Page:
It’s difficult to say which is most magical, the pictures Ondaatje paints of nights in a beautiful, abandoned Tuscan villa, where Almasy is tended by Canadian nurse Hanna, or those of nights at an expedition camp in the Sahara, where Almasy met and fell fatefully in love with Englishwoman Katharine Clifton. With its compelling romantic storyline, the poetry of Ondaatje’s language and underlying meditation on what really matters, The English Patient will transport you far outside yourself, leaving the day far behind.
3. Jane Eyre – Charlotte Brontë
The chances are you’ve read Jane Eyre at least once before, but the chances are it was years ago too. The classic novel is a rite of passage read, perhaps one of the first adult novels we tackled. If that’s the case, I’d urge you to revisit the book, and with it, Thornfield Hall, which, by night, is a fantastically eery and unnerving place.
For those who enjoy mystery and a little suspense without the full gruesomeness of the crime or horror genres, Jane Eyre is a perfect read. The strange sounds in the depths of the night, glimpses of figures stealing along the old corridors, and of course, Mr Rochester in his nightshirt, will sweep you up in the drama safe in the knowledge that whatever’s amiss is one hundred and seventy years in the past. Just don’t read it by candlelight.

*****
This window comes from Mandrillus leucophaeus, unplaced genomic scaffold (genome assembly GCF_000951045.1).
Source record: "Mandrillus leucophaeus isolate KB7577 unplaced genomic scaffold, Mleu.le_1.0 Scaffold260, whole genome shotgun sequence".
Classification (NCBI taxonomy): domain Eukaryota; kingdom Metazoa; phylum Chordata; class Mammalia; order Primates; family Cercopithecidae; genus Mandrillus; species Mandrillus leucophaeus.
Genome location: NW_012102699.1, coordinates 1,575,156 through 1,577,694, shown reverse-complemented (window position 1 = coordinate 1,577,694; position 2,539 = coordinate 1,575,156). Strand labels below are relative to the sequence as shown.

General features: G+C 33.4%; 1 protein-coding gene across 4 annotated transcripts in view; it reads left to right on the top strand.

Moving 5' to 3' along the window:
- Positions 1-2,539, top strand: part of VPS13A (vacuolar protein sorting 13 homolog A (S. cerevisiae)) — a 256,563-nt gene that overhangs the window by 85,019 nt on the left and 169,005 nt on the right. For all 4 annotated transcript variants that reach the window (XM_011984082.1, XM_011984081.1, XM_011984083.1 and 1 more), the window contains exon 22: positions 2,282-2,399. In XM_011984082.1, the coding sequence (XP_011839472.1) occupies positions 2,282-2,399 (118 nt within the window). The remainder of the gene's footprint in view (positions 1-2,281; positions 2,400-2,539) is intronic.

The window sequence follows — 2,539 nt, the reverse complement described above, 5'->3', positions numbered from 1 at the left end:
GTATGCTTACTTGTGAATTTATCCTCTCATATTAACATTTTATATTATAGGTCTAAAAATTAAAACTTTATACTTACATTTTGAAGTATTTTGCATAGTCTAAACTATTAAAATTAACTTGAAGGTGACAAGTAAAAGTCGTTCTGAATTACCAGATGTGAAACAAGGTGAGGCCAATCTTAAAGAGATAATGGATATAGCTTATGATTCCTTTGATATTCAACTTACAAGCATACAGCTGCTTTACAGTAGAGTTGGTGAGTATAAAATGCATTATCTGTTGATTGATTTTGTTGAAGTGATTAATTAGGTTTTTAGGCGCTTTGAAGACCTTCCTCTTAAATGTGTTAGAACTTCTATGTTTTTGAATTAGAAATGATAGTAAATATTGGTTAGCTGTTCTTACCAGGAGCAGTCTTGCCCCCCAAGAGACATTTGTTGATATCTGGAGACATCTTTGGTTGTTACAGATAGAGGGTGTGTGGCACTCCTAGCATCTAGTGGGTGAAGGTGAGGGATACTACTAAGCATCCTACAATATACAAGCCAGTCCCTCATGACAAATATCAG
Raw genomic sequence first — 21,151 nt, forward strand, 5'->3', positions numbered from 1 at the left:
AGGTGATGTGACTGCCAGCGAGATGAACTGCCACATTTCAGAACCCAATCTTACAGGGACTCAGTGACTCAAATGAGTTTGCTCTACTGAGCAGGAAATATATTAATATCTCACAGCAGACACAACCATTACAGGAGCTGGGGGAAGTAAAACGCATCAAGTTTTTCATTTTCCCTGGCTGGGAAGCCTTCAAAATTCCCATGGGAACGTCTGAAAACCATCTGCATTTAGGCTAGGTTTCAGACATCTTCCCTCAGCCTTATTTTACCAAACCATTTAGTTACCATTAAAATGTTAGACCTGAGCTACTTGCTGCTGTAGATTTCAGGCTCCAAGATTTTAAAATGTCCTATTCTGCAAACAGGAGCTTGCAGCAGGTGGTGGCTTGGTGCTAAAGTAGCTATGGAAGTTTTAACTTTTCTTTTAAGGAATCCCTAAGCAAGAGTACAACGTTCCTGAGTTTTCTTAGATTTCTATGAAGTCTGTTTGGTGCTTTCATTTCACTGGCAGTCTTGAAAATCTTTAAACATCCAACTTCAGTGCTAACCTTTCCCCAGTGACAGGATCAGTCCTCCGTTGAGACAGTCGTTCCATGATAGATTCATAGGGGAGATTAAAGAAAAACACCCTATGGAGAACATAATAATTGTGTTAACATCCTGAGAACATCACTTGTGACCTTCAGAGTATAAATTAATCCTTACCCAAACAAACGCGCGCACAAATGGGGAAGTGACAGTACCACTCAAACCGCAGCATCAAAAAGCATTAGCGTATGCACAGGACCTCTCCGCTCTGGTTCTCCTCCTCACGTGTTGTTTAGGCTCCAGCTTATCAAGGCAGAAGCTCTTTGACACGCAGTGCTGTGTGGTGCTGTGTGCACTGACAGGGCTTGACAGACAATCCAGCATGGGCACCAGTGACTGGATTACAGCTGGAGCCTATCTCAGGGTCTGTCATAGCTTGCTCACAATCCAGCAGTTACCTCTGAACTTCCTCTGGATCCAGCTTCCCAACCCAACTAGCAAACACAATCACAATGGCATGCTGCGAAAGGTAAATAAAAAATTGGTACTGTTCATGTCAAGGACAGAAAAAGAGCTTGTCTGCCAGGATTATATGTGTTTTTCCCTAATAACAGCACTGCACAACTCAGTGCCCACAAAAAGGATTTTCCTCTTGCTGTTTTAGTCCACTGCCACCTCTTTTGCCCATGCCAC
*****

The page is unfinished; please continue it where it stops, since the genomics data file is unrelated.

4. The Wings of the Dove – Henry James
Hear water lapping at Venice’s ancient stones, slip away into the maze of alleyways and bridges, then step inside an ancient palazzo for a glittering Edwardian party with Henry James’ poignant novel. American heiress Milly Theale travels to Europe to live life to the full, and to love. Captivated by her new friends Kate Croy and Merton Densher, she explores the city with them, her spirit and her goodness captivating them in turn. In their close triangle, feelings of friendship and love blur, and motives good and ill tangle, as the three learn more about each other and themselves.
It’s hard to think of a better place to drift away to at night than Venice, La Serenissima, and it’s lovely to catch a glimpse of the city in the days before it bustled with quite so many day visitors. You can bob and roll in your own gondola, falling under the spell of the place and that of Milly yourself, before sinking gently into sleep.
5. The End of the Affair – Graham Greene
You might be warm and snug inside, but that feeling is only heightened by a storm outside, so turn up your collar and step out into a black, wet January night in post-war London with Graham Greene’s heartbreaking novel. Follow the hero Bendrix as he looks back to a chance encounter. Emerging from his bedsit one night and picking his way down bomb-damaged steps to walk across Clapham Common in the teeming rain, he saw Henry Miles approaching. The reasons Bendrix was out walking on such a vile night and why he decided to stop Henry begin to unravel, and with them the story of a tragic wartime love affair.
In a startling opening to the novel, Greene, through Bendrix, declares the story a record of hate as much as love. Read on through the initial bitterness and regret, though, and there emerges a deeply moving and thought-provoking story dealing with passion, fate and faith. If pondering some of life’s bigger questions helps you put the issues of the day aside, The End of the Affair could be for you.